Sunday book review – Out and About, Discovering British Wild Flowers by Deidre Shirreffs

This is a book allegedly aimed at 6-12 year olds but I found it suited me fine. Each year I tell myself, with less and less conviction each year, that I’ll learn a few more plants and I try, but somehow each Spring finds me re-learning the same species over again. This simple photographic guide has the great advantage that it deals with only a few more than 100 species, common ones, and so it concentrates on what I am most likely to find and ignores the rest.

Moreover, the species are arranged by habitat so that one can turn to a sensible shortlist very quickly. For people of a short attention span, a few children and me, if the species I am looking at in the countryside isn’t immediately to be found in the book then that’s just fine. I can either take a photo and go through the agony of selecting which of the dozens of similar-looking species it is when I get home, or, more likely I can enjoy it, whatever its name and then forget about it.

My back garden hosts roughly a quarter of the plants in this book but I might add a few more through careful observation and reflection this Spring and Summer – but then again, I might not.

The book has plenty of good-enough photographs and the text is pared down to what is most useful and least confusing. The text and design exude a friendly openness that some botanists could do well to emulate. It’s of a size that it could live in a car’s glove pocket, and be slipped into a rucksack or pocket for a walk and even if never looked at would not seem a burden to carry.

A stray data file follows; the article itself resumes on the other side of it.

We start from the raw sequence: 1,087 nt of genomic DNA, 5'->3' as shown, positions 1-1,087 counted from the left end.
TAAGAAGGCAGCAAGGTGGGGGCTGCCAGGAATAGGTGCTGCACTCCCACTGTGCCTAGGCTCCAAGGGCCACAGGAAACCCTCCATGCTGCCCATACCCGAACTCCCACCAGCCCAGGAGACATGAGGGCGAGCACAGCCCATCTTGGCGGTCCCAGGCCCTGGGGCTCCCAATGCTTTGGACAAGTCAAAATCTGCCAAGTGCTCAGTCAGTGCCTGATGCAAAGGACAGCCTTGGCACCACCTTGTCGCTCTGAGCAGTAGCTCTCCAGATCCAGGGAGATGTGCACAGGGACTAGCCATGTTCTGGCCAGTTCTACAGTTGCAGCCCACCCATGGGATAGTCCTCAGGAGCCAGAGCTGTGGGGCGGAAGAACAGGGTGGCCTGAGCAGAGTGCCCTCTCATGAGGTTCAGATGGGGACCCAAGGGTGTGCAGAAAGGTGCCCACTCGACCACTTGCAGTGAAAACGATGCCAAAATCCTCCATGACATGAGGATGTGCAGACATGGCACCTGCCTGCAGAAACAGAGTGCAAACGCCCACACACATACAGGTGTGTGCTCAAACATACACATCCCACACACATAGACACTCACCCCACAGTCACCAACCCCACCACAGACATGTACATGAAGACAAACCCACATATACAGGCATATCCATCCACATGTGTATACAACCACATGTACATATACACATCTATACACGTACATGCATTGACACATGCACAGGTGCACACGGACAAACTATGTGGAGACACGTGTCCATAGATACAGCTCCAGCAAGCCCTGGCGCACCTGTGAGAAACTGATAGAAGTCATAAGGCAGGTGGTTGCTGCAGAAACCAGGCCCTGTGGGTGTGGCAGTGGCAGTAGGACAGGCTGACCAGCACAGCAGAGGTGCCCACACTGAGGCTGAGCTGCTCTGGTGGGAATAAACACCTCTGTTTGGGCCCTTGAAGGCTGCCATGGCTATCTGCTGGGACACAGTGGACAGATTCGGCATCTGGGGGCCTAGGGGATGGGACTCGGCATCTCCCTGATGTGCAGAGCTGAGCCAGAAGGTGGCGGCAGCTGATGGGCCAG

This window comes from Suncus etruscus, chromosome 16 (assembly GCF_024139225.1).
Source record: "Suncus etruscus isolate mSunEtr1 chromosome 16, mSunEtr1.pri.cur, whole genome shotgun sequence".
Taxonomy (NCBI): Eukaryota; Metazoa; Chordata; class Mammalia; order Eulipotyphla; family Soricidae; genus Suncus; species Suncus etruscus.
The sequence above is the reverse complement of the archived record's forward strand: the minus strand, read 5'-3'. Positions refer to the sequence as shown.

A good book for adults to use with children or for serial adult plant-forgetters to use on their own.

Out and About, Discovering British Wild Flowers by Deidre Shirreffs is published by Brambleby Books.


4 Replies to “Sunday book review – Out and About, Discovering British Wild Flowers by Deidre Shirreffs”

  1. Well, I got up with gloom in my heart this morning and thinking about the DEFRA consultation and the pheasant in my garden didn’t help, but this review made me laugh! Thank you Mark.

  2. If it’s an encouragement some of us whose main interest is plants find that we have forgotten many of the name by the time spring comes round again! Something to do with plants (& their identification especially) being rather seasonal I think. Blue tits et al never disappear for month on end.

  3. Remember, 90+% of what you see are the common species. Identification is mostly recognition. Recognising the plant /bird/insect as something that you know and can name or as a different thing which can then be followed up for ID or study if desired.
    I learnt my basic plants decades ago from a brilliant book which organised them by colour then by number of petals………….I dont think it is in in print anymore but yes, learning and appreciating the basics will hopefully bring a connection to most of the individual bits of biodiversity around us

  4. “a friendly openness that some botanists could do well to emulate”

    Yes. Way too much wordy obfuscation and revisionism. I’m sure someone loves taxonomists, but possibly only their mothers. I’m scared to get an up to date edition of C E Hubbard’s Grasses in case I have to learn everything all over again and I would lay money on the list of redundant binomial terms for couch grass now being longer than the list of traditional common names. Even the polite ones. Perhaps it will be settled in 20 years’ time but I won’t be holding my breath by then.

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